HBO 'Watchmen' Series 'Wasn't What I Imagined' Says Original Artist Dave Gibbons

watchen dave gibbons hbo series interview
'Watchmen' was written by Alan Moore with art by Dave Gibbons. DC

Watchmen artist and creator Dave Gibbons is never too hyped about people building on his acclaimed source material. "I think they agreed Watchmen was unfilmable" Gibbons tells Entertainment Weekly about early talks for the movie, "With Watchmen, Zack made a good movie, a flawed movie certainly, but with some moments of real genius and wonder." But he feels positive about Damon Lindelof's version on HBO after reading the script. "I found Damon's approach to be really refreshing and exciting and unexpected."

"I don't think it's gonna be what people think it's going to be," he continued. "It certainly wasn't what I imagined it to be. I think it's extremely fresh. I'm really looking forward to seeing it on the screen. I've been resistant to the comic book prequels and sequels, but what Damon's doing is not that at all, it's very far away from that. While it's very reverential and true to the source material (by which I mean the Watchmen graphic novel that Alan and I did), it's not retreading the same ground, it's not a reinterpretation of it. It approaches it in a completely unexpected way."

Gibbons created Watchmen with Alan Moore in 1986, and its considered one of the best, if not the best, graphic novel of all time. It even made TIME's list of 100 favorite novels, a.k.a. it's sacred text for comic book fans and any expansion of the intellectual property should be carefully crafted.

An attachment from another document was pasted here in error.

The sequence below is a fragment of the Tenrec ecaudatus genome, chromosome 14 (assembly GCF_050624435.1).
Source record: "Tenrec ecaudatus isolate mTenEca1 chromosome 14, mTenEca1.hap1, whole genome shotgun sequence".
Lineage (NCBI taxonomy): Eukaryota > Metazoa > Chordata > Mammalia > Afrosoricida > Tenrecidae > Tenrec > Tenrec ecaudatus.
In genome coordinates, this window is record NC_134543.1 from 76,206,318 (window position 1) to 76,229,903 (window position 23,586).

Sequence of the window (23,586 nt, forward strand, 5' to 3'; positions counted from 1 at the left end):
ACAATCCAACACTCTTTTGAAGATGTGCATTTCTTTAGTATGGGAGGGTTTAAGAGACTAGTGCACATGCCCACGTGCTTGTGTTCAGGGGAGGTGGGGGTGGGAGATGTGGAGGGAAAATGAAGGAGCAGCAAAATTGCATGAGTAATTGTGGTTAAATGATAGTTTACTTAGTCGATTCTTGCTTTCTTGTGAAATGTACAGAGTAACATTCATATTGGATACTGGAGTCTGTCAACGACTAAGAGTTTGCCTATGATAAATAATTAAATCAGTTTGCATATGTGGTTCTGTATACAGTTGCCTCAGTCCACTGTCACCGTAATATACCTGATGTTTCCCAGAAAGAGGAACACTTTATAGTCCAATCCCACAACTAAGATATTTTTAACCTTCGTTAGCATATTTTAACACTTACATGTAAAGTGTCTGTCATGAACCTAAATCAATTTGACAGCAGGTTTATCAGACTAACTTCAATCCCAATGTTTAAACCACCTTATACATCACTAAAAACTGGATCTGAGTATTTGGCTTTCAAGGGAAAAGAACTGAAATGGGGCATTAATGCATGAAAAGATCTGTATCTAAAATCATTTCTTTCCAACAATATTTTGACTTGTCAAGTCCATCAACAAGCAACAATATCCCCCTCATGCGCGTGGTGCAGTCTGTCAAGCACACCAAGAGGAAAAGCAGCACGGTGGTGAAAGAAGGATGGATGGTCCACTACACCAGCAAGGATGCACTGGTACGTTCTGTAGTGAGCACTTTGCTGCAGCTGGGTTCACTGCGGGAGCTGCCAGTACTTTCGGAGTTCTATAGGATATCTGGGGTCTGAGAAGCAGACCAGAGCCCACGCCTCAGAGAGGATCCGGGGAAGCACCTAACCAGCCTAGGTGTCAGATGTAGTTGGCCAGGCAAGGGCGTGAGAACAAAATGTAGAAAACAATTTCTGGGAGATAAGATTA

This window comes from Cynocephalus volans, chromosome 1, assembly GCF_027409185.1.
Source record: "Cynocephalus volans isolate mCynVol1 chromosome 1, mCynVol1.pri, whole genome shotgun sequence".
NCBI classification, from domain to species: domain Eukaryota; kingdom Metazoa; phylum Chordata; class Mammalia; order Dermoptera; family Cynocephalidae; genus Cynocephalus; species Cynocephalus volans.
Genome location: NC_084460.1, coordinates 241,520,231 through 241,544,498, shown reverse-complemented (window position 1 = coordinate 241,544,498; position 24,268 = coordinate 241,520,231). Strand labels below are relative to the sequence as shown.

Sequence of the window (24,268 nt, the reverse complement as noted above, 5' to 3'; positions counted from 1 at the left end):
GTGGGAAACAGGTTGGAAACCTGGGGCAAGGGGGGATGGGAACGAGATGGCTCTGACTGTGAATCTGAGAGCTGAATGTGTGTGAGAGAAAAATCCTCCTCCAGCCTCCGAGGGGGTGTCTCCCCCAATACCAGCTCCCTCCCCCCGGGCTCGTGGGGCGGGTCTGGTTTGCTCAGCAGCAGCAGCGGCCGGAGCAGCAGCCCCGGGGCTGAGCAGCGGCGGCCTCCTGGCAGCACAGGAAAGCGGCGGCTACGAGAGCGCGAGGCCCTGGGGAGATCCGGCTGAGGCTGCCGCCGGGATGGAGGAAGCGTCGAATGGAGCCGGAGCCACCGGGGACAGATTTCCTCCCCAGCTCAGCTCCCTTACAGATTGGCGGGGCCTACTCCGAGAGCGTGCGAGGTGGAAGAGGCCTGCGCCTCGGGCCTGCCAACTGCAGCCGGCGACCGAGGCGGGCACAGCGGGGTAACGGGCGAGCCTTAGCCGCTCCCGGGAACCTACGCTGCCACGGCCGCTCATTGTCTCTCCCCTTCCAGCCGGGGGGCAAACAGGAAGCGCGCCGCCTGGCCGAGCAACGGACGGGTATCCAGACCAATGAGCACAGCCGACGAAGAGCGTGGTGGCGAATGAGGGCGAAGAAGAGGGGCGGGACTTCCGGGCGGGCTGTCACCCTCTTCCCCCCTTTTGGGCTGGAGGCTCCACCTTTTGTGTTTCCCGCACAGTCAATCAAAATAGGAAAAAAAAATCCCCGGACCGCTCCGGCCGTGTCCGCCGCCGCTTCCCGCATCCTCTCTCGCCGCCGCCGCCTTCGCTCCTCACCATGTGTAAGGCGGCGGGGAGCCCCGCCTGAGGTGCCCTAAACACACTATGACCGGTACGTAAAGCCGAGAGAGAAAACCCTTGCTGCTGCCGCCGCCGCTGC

"Other people have done it with some success, coming to the basic material with a fresh approach. I feel like the comic prequels and sequels don't really do that. They're done by very talented people, but they don't expand the scope of it at all," Gibbons continued. "Grant Morrison did a thing with Multiversity, where he came up with some very fresh approaches to comic stories, and in one of them (Pax Americana, with Frank Quitely) they did something similar to Watchmen, but in a new way. I heartily applauded that. My feeling is that what Damon's doing is like that, it's not a retreading of something we already know, but it's a fresh and unusual approach."

Gibbons went on to discuss the legacy of Watchmen, and half-heartedly apologizes for dark ages of comic book stories. If he and Moore went on to do more comics after Watchmen, he thinks it would have been "something lighter with a more humorous fable feeling … like Shazam."

"If it worked to the detriment of comics at all, it might be the 'grim and gritty' approach was taken by other people in the business to mean 'ah this is how you must make comics,'" Gibbons said. "So there was a decade of grim, gritty, and nihilistic comics, which wasn't what we intended at all."

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'Doomsday Clock' #8 variant cover. Gary Frank with Brad Anderson / DC Comics

Watchmen was officially ordered to series by HBO in August. Lindelof described the series as absurd, nasty and eclectic in a letter to fans back in May. His essay addressed Moore, Gibbons and his own hesitations about "adapting" Watchmen, and he explained how he intends to overhaul the source material.

"I am also looking for an elegant way to escape from this device of quantum observance, a device appropriated from Mr. Moore so that I can speak to those fans from the bottom of my cold thieving heart," Lindelof explained. "I owed him an explanation as to why I'm defying his wishes and to humbly ask him not to place a curse on me because he knows magic and apparently, he can do that. His response, or whether he responded at all, is between he and I. Suffice to say, even before I sent it, Mr. Moore had made it abundantly clear that he doesn't want anyone to 'adapt' his work. To do so is hubris. Worse yet, it's unethical."

"Watchmen" was created by Alan Moore and Dave Gibbons. DC Entertainment

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